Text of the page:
生きてるだけで、愛 「Ikiteru dakede Ai」
Release Date: November 09th, 2018
Duration: 109 mins.
Director: Kosai Sekine
Writer: Kosai Sekine (Screenplay), Yukiko Motoya (Original Novel),
Starring: Shuri, Masaki Suda, Riisa Naka, Shizuka Ishibashi, Yutaka Matsushige, Naomi Nishida, Lisa Oda, Tetsushi Tanaka,
The romance genre is strong in Japan where many filmmakers give many different and nuanced takes. There are the big-budget glossy works sourced from manga like We Were There (2012), while Rikiya Imaizumi has colonised the subject with gently wistful works like Over the Town (2020) and Just Only Love (2018). The anti-romance subgenre is especially strong. Grown-ups (2022) is where director Takuya Kato strives for documentary realism while playing with the audience’s conception of time while Yoko Yamanaka’s Amiko (2017) gives audiences gales of laughter thanks to its titular crackpot heroine losing her mind over love.
Making his debut with Love at Least, advertising director Kosine Sekine adapts Yukiko Motoya’s novel wherein mental illness marks the lives of its central couple. With the potential to be an anti-romance, it doles out darkness but avoids despair with glimpses of comedy and beautiful visuals that edify the hopeful and invigorating feeling that love can confer.
The story is a snapshot of the relationship between Yasuko (Shuri) and her boyfriend Tsunagi (Masaki Suda) who she lives with in Tokyo. Yasuko is a hikikomori because of her struggle with depression and her hypersomnia which means she has trouble staying awake during the day. She also has difficulty controlling her emotions and so she spends most days sleeping. Meanwhile, Tsunagi works as an editor for a gossip magazine. He seems like a supportive boyfriend who is patient and gentle with her behaviour but Yasuko senses indifference from his placative attitude which leaves her frustrated and so the relationship is put to the test when Tsunagi’s ex-girlfriend Ando (Riisa Naka) appears with plans to break up the couple by forcing Yasuko out of her room and into a job.
The film has a simple storyline where, save for flashbacks that tell us how they met, we see the stress that happens to Yasuko and Tsunagi in the moment Ando intervenes in their uneasy cohabitation. Character interactions are tested by Yasuko’s struggles with mental health, consequently, one would expect melodrama but that is tempered by differing moods.
In a ways, there is something blackly comic in the madcap plan that scheming Ando comes up with (and Riisa Naka is superlative as the deranged obsessive character) as she sets up employment at a café. Taking notes from real life, it is one of those places that offers a supportive environment for hikikomori and those struggling to integrate into society. Time spent here leavens Yasuko’s mental health problems at home which gradually uncovers her unique take on her interactions with Tsunagi.
Their character arcs initially seem to be running along the lines of representing contrapuntal story parallels: she struggles to control her emotions and has a desire to hide away from people while he needs to let loose and has a job where he intrudes in private lives. However, they intersect in the climactic third act of the film as each character reaches a crisis, Yasuko pushed to the edge of endurance and, perhaps most surprisingly pushes Tsunagi to address how he engages with her.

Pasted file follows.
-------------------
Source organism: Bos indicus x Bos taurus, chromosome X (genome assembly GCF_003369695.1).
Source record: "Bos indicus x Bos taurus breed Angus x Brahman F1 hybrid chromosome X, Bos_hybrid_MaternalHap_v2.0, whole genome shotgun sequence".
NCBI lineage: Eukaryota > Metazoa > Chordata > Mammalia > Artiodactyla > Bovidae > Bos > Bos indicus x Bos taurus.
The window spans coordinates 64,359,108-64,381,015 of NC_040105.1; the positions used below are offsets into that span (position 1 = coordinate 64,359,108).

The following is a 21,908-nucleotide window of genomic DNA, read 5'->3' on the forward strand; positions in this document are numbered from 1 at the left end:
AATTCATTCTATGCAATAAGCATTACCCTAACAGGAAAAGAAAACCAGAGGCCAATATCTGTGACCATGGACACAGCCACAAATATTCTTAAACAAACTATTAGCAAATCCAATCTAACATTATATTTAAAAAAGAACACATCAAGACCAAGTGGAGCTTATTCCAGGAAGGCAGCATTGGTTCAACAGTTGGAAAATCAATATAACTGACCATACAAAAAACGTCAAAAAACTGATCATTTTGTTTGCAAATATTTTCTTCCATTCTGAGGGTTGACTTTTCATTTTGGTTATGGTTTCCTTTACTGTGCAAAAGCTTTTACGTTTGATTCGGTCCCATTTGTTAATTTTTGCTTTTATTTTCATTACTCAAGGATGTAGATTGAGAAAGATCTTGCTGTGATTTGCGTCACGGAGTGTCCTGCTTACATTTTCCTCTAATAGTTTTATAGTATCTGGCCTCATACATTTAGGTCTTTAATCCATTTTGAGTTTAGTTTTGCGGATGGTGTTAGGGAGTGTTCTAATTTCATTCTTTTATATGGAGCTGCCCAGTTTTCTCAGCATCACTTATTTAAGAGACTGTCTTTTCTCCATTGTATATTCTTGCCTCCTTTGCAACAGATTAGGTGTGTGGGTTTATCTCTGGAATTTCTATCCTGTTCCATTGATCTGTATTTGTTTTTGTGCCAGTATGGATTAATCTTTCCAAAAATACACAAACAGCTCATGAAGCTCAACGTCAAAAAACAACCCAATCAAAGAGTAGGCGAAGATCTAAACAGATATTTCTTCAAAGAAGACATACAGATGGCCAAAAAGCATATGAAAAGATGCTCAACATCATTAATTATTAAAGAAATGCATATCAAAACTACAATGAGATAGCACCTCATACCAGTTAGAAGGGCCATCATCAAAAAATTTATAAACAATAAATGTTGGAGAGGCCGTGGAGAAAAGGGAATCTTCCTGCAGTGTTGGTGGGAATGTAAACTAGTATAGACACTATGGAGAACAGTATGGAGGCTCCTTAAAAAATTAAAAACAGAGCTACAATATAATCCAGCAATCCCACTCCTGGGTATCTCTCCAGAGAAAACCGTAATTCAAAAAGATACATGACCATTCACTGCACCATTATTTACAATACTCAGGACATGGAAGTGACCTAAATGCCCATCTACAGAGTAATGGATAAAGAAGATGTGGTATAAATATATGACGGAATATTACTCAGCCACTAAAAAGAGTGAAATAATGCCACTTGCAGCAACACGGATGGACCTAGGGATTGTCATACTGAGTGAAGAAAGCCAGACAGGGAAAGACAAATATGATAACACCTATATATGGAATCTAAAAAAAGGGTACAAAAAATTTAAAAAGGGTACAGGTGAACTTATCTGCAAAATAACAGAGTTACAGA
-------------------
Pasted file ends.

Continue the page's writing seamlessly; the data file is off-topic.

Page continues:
From the outside, he seems fine but Yasuko senses something is off in his niceness. It can be said that he is sinking into a depression of his own which, quite interestingly, comes from being ground down by his struggles with a dead-end and morally dubious career and also his inability to express himself. While Yasuko’s mental health maladies conform to more glossier movie-made type, there is a quiet strain of realism in his quiet journey of enduring general disappointment.
And so we come to what love means for each as a symbiotic relationship is discovered, Yasuko needing Tsunagi to absorb her feelings while he experiences the thrill of life through her.
Single-named lead actress Shuri offers a good performance that can shoot up the audience’s anxiety levels with bouts of aggression in everyday situations. She also shows her character’s struggle with inner darkness and pulls on audience heartstrings with plaintive monologues where she brings out her inner damage to the text. Her line. “Just living tires me out,” aches with suffering.
Masaki Suda is a good foil for her to work off as he absorbs the emotional tension with his patient demeanour. Such a demeanour can be seen as cruel indifference and tiredness over their situation but it also signals self defence and he catches this balance and that helps work in conjunction with Shuri’s performance to make the central romance at the heart of this film worthwhile.
The final mood twist in this film comes from the visuals where the use of light and dark to plunge Yasuko into panics. Colours come into play as Tsunagi’s clothes are muted to suggest a lack of emotion and they match the muted tones of the apartment that suggest the inescapable feeling of dull days. At times he is bathed in blue lighting to suggest his emotional coldness. The red street lighting that flares up around Yasuko when she is in the darkness or from the clothes Yasuko wears suggest the passion that exists in her. At its the film’s most crucial point it suggests an emotion of love she senses from Tsunagi and it is in these moments that she comes alive as she knows that, however hard life might be, she has love at least.